Pennsylvania’s congresspeople have stepped up for Puerto Rico: the four we see here, plus Rep. Brian Fitzpatrick, the most recent to add his name as a cosponsor of HR 1522, the Puerto Rico Statehood Admissions Bill.

Statehood for Puerto Rico would provide equality and sovereignty for the 3.2 million U.S. citizens living in Puerto Rico and remove the shame of the 123-year colonial relationship between Puerto Rico and the United States.

Since Puerto Rico has only a small voice in U.S. democracy, the Island has to rely on the legislators of the states to take action in Congress. Resident Commissioner Jenniffer Gonzalez-Colon cannot vote for the bill. She needs the help of the members who represent states and therefore can vote.

Pennsylvania members and Puerto Rico

All these representative have a strong history with Puerto Rico. Brian Fitzpatrick visited Puerto Rico three years running after the 2017 hurricanes to see for himself how the rebuilding was progressing. He has spoken out for Puerto Rico many times in Congress and has cosponsored statehood ills before.

Rep. Brendan Boyle has done the same. He too has visited Puerto Rico and spoken up for disaster relief.

Rep. Dwight Evans has a strong history in civil rights, and he is currently cosponsoring both HR 1522 and HR 2070. If he is your representative, it is especially important to explain the difference between these two bills.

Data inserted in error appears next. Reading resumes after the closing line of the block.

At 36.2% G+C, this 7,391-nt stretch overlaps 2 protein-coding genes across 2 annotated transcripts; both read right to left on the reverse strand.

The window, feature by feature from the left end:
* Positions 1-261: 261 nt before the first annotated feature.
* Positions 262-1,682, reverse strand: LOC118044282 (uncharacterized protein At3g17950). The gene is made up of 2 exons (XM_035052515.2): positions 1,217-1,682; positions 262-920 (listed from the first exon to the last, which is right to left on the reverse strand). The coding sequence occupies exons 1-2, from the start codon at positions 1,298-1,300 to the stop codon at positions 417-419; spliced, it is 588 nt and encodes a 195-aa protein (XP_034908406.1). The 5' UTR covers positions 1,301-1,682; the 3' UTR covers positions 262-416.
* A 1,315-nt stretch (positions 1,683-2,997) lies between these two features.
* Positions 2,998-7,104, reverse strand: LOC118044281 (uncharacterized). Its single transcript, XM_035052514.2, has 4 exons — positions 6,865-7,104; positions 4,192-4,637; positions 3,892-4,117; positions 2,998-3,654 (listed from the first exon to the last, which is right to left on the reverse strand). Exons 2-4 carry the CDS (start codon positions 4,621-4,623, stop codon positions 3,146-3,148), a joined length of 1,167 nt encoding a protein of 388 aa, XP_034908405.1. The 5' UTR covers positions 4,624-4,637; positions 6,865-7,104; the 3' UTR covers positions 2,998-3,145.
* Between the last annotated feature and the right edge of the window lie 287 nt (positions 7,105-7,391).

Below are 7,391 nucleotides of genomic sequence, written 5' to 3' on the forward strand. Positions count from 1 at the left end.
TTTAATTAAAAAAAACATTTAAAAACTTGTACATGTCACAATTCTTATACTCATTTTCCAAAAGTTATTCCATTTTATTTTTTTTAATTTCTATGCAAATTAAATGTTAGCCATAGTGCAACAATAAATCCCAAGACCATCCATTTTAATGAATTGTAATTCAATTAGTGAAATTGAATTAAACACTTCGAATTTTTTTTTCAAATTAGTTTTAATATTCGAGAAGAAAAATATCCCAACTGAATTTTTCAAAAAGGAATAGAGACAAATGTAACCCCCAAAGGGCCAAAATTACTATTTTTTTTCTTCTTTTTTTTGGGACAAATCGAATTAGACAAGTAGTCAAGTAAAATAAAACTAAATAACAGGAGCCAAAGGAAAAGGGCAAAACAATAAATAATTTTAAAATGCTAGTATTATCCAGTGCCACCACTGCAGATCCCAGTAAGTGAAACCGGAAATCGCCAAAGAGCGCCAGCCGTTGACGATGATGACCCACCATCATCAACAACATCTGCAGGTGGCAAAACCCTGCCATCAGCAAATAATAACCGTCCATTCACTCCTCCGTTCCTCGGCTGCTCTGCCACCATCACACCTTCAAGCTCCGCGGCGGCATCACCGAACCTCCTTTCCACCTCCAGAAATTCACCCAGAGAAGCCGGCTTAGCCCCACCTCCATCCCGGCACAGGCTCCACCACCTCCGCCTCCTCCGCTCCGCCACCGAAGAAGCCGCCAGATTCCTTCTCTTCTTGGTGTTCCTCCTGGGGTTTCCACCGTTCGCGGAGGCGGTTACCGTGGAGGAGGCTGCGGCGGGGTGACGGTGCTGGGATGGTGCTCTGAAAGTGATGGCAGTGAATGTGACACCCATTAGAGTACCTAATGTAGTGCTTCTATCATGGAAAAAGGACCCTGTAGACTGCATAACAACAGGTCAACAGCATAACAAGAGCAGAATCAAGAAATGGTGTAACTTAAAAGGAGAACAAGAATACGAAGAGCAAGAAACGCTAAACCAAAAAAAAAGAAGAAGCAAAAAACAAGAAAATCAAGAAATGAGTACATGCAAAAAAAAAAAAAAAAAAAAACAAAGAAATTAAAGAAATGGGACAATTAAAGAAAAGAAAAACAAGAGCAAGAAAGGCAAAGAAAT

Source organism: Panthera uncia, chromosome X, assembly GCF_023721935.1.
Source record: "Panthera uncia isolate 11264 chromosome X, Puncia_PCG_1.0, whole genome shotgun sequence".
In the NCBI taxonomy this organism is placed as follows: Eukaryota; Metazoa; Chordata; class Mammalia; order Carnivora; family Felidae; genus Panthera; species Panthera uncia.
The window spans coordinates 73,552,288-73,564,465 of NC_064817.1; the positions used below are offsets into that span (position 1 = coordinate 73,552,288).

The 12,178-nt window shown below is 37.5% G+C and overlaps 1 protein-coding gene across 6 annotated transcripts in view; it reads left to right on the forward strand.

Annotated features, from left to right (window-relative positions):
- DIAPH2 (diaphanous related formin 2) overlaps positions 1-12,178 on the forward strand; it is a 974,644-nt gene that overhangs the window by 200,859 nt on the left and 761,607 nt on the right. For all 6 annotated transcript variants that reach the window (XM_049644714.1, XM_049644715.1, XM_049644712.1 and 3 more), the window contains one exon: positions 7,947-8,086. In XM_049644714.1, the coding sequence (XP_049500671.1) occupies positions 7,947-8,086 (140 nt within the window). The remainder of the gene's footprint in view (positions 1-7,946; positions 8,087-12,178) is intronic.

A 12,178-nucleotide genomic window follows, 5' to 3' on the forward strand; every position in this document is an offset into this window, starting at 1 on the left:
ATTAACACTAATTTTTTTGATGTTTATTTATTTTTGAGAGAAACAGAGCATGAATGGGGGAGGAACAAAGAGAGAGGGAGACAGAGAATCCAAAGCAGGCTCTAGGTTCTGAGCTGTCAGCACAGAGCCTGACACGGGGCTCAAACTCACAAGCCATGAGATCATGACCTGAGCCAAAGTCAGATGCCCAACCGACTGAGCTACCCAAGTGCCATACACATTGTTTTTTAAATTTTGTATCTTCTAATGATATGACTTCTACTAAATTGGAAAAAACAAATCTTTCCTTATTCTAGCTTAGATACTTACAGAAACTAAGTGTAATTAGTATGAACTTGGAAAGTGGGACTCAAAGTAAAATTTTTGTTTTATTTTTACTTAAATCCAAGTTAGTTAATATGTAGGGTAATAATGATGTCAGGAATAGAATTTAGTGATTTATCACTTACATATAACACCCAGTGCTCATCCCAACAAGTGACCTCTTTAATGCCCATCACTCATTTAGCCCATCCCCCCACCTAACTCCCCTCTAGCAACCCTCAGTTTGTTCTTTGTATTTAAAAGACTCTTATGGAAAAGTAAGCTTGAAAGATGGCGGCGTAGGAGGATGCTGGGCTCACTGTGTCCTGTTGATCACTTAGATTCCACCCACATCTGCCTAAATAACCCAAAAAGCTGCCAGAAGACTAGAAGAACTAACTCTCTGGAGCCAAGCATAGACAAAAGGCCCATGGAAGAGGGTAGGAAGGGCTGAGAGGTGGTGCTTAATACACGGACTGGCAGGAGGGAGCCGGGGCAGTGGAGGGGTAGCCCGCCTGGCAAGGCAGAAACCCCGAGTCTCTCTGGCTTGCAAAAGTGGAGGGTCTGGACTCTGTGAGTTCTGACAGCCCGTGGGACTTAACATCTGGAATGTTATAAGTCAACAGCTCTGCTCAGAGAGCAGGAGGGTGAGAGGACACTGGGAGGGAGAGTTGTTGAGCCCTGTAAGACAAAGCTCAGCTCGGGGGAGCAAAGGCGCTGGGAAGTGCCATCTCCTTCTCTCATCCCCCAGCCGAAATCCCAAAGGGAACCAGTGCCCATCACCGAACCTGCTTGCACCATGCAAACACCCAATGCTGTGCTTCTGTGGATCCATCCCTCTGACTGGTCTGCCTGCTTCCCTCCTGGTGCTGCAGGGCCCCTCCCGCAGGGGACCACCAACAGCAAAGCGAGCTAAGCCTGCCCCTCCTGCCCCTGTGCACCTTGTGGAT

Rep. Madeleine Dean has also supported disaster relief for Puerto Rico

Pennsylvania’s long history of supporting Democracy might be enough to cause representatives to cosponsor the statehood bill.

Puerto Ricans in Pennsylvania

Puerto Ricans have a long history in Pennsylvania, though, which could make this issue seem more personal.

If you list the states in order by the number of Puerto Ricans living in each state, Pennsylvania is #4. Puerto Ricans make up more than half the Latino population in the state.

Puerto Ricans came to Pennsylvania in small numbers in the 1800s and early 1900s. During World War I, workers from Puerto Rico filled labor shortages in cigar factories and on farms. After World War II, government agencies encouraged Puerto Ricans to move to Pennsylvania. Many worked up through different kinds of manufacturing jobs, developed their own businesses, and settled into neighborhoods in cities and suburbs across the state.

Puerto Rico Day celebrations and community organizations supporting arts and education developed in the larger cities, and Philadelphia was the second largest city in the United States, just after New York City, in Puerto Rican population. More newcomers arrived after Hurricane Maria.

Do you live in Pennsylvania? If so, please thank your reps for supporting Puerto Rico Statehood — or encourage them to get on the right side of history and support statehood now.



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